I realized that although I’ve kept a public playlist on YouTube for the videos I analyze for the blog, I’ve never posted the link.  So here it is!

I believe you can subscribe to it via YouTube, or just bookmark the link/this page for access.  The playlist provides a shortcut to all the music I discuss here so you don’t have to search out each individual post in order to find that great piece you want to hear again.

I know which piece I’ll discuss next and hope to get some writing done this week.  *Spoiler alert* I’ve already added the next piece to the playlist  🙂

Marches Madness: Off With His Head! : Deceptive Cadence : NPR

I hadn’t planned on posting again so soon, but NPR gave me a reason:

Marches Madness: Off With His Head! : Deceptive Cadence : NPR.

I love how they annotated the actual video.  They talk about some of the same things I do: theme, which instruments are highlighted, etc.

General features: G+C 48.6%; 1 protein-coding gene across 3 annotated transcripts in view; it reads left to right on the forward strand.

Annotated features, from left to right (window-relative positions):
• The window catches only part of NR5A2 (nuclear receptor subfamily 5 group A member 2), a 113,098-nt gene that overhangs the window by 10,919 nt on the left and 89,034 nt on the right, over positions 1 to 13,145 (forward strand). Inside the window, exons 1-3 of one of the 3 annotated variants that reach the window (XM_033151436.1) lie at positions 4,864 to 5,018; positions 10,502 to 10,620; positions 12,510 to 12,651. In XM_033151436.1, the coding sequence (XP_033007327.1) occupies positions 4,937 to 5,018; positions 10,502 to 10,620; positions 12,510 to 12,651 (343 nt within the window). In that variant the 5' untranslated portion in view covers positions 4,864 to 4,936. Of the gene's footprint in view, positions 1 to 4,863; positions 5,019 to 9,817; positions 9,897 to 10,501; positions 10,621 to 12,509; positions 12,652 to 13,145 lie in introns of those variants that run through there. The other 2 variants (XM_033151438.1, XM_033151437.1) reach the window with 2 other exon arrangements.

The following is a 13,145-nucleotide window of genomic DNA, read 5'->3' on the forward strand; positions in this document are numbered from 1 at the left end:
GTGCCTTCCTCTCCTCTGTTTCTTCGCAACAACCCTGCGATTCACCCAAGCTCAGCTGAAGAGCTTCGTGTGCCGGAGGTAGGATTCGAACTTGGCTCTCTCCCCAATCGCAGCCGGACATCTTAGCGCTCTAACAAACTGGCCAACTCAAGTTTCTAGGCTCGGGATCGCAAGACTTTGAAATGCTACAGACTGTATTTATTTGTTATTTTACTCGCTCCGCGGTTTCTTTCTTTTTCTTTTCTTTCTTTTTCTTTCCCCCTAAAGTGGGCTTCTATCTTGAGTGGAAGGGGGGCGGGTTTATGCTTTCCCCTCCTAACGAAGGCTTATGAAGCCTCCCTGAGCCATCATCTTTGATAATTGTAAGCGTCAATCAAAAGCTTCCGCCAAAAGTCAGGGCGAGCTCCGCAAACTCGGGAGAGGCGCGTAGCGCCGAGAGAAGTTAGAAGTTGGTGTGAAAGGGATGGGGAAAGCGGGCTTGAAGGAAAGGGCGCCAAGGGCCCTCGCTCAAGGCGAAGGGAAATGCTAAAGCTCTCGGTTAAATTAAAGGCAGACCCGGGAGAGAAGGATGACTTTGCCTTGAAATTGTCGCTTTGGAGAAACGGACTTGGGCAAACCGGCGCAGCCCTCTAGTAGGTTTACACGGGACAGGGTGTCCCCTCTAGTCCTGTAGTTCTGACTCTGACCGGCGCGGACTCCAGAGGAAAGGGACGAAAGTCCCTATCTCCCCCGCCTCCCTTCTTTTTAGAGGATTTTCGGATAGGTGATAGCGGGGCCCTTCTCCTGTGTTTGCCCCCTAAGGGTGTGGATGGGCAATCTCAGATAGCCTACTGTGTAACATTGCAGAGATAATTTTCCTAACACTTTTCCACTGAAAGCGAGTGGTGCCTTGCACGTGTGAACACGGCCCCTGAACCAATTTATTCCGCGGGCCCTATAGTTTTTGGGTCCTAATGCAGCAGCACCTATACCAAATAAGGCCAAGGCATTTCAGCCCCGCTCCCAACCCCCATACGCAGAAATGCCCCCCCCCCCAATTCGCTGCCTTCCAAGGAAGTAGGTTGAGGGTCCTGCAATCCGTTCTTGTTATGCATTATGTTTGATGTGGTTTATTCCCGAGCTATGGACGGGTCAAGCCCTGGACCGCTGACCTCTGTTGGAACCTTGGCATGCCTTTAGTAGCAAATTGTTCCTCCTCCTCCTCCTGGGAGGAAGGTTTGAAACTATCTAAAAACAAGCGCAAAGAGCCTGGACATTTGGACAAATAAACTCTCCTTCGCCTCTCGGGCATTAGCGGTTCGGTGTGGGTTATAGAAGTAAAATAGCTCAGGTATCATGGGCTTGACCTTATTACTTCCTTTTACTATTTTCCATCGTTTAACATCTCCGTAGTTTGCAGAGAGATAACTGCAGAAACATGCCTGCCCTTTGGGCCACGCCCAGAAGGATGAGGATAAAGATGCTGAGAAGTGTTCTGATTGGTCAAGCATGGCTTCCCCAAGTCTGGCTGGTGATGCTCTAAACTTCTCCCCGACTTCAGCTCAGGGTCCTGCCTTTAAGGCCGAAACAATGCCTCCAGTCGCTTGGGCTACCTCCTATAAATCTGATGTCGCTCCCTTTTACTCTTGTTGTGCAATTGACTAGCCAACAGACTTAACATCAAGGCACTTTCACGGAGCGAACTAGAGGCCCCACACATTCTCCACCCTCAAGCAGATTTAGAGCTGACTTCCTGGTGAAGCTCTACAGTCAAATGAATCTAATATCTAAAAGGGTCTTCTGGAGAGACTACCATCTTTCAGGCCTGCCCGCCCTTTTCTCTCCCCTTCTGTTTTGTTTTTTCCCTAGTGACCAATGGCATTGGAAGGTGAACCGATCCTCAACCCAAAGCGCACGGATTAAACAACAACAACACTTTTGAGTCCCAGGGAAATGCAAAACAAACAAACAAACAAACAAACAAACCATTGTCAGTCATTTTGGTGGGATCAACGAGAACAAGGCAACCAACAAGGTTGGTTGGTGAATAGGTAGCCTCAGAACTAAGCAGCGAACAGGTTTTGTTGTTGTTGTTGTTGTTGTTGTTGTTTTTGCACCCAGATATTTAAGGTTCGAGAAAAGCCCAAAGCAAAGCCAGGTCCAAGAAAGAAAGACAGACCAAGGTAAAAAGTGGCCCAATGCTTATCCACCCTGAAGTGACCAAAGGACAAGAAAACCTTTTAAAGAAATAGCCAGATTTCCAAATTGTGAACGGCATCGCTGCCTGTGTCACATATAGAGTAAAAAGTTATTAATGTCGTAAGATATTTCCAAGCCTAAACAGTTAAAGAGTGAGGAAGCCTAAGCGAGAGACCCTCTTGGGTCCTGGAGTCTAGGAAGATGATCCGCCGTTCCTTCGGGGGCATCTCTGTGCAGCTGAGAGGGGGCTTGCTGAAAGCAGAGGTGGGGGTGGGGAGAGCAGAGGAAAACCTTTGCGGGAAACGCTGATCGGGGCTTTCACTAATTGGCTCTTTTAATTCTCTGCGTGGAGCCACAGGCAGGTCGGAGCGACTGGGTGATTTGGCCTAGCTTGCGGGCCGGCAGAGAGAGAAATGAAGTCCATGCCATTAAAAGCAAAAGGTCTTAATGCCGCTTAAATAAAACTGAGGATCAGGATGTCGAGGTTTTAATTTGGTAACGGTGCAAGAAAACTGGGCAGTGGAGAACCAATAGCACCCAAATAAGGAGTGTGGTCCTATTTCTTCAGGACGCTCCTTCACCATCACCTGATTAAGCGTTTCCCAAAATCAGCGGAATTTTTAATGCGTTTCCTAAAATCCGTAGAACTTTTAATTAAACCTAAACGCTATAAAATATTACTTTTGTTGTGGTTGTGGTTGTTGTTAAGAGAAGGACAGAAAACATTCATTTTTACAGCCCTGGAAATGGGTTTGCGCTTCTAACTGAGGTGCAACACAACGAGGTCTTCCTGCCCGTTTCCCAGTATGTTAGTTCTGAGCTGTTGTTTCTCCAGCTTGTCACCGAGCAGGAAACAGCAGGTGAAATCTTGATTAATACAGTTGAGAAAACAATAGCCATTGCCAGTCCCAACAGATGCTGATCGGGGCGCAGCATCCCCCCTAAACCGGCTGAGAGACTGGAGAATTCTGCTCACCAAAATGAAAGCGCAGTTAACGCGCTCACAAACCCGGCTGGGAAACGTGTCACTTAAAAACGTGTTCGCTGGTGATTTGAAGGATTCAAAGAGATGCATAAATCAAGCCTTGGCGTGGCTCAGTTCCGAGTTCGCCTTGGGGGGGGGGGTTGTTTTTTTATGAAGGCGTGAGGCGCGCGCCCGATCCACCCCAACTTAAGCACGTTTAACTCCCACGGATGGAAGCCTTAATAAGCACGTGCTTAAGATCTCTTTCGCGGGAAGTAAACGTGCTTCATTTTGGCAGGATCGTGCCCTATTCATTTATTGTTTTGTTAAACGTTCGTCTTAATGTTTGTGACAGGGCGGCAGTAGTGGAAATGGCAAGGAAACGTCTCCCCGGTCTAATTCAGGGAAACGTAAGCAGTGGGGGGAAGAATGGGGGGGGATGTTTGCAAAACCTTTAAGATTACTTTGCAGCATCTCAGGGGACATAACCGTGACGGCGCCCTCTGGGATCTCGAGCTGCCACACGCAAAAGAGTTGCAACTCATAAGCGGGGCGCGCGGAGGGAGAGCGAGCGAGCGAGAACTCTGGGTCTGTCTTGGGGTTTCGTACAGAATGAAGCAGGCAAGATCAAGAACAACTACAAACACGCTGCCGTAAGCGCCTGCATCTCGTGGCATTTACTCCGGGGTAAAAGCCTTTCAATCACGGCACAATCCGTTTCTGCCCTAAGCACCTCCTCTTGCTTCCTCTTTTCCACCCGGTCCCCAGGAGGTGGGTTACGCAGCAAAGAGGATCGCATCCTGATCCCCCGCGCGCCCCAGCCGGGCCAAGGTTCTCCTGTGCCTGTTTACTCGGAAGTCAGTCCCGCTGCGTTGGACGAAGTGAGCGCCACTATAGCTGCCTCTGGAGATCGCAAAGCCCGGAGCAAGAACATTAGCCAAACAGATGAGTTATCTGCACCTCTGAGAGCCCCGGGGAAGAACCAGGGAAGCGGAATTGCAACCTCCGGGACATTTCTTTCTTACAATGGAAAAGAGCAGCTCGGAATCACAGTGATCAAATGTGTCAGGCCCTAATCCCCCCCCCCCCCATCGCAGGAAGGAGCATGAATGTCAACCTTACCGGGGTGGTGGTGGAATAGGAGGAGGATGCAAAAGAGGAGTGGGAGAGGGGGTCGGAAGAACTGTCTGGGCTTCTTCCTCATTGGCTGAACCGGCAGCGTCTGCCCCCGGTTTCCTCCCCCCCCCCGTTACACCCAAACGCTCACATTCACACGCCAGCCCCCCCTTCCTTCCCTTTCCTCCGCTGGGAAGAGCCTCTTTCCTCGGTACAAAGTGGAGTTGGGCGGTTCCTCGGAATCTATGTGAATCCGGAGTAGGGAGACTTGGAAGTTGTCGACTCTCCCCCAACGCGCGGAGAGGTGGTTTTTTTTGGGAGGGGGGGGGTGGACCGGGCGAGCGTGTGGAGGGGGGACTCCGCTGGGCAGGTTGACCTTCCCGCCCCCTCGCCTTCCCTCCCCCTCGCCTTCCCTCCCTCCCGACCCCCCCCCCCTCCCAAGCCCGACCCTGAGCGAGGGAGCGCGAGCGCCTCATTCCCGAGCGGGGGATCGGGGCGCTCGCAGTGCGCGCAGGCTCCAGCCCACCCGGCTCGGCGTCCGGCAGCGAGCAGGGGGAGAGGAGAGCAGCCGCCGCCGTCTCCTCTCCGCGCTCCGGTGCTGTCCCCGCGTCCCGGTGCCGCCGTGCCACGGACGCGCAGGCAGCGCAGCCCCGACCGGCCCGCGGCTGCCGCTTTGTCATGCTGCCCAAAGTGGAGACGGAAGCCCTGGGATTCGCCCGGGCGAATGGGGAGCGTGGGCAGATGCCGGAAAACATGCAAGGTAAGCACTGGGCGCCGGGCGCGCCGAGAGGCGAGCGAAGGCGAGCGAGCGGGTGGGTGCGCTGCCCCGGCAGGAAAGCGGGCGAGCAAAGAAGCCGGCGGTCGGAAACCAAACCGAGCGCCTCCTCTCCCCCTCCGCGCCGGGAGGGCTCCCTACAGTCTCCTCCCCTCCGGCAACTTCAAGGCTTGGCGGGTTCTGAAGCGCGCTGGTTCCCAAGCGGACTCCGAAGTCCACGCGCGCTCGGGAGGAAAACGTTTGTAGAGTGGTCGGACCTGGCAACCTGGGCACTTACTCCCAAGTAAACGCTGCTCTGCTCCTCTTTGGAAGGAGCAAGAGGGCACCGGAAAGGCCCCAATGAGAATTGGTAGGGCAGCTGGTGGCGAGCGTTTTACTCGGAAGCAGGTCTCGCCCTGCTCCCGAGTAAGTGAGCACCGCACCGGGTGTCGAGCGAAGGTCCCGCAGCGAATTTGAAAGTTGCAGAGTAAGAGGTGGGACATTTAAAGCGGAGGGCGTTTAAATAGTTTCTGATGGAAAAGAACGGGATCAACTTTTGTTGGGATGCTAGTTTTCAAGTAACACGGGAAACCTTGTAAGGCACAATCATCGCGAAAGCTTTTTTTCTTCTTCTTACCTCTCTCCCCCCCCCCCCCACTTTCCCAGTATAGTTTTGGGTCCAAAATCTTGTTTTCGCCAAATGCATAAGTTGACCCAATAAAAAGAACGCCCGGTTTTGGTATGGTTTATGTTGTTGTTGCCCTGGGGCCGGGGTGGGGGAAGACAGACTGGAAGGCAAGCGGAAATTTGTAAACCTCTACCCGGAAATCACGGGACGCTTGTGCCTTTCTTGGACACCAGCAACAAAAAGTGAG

So enjoy a different sort of “bonus feature” than what I usually post.  I love Symphonie Fantastique – there are some wicked clarinet parts in the last movement 🙂  I know somewhere I have a funny quote copied down about this piece, but darned if I know where it is (and Google hasn’t helped).  If I find it, I’ll make sure to update this post.

Can we learn to hear?

Thanks to NPR reporting about this study, I came across this article:

Study: Hearing Music as Beautiful Is a Learned Trait – Lindsay Abrams – The Atlantic.

I found it fascinating, and quite apropos for this blog.  I know my musical tastes have certainly evolved over time, there are certain composers whose work I “get” more now.  Like Debussy.  It took me a while to warm up to his tonalities (I certainly didn’t seek out his music in high school).  I don’t think it was until I played an arrangement of his Sarabande from Pour le Piano in a clarinet choir after I graduated college that I felt more comfortable with him.  A few years later I played a band arrangement of his Engulfed Cathedral, which helped me even more to understand and like his music.  Heck, I went so far as to do my own transcription of Sarabande for my current clarinet choir.  I hope my fellow musicians can enjoy the piece as I have.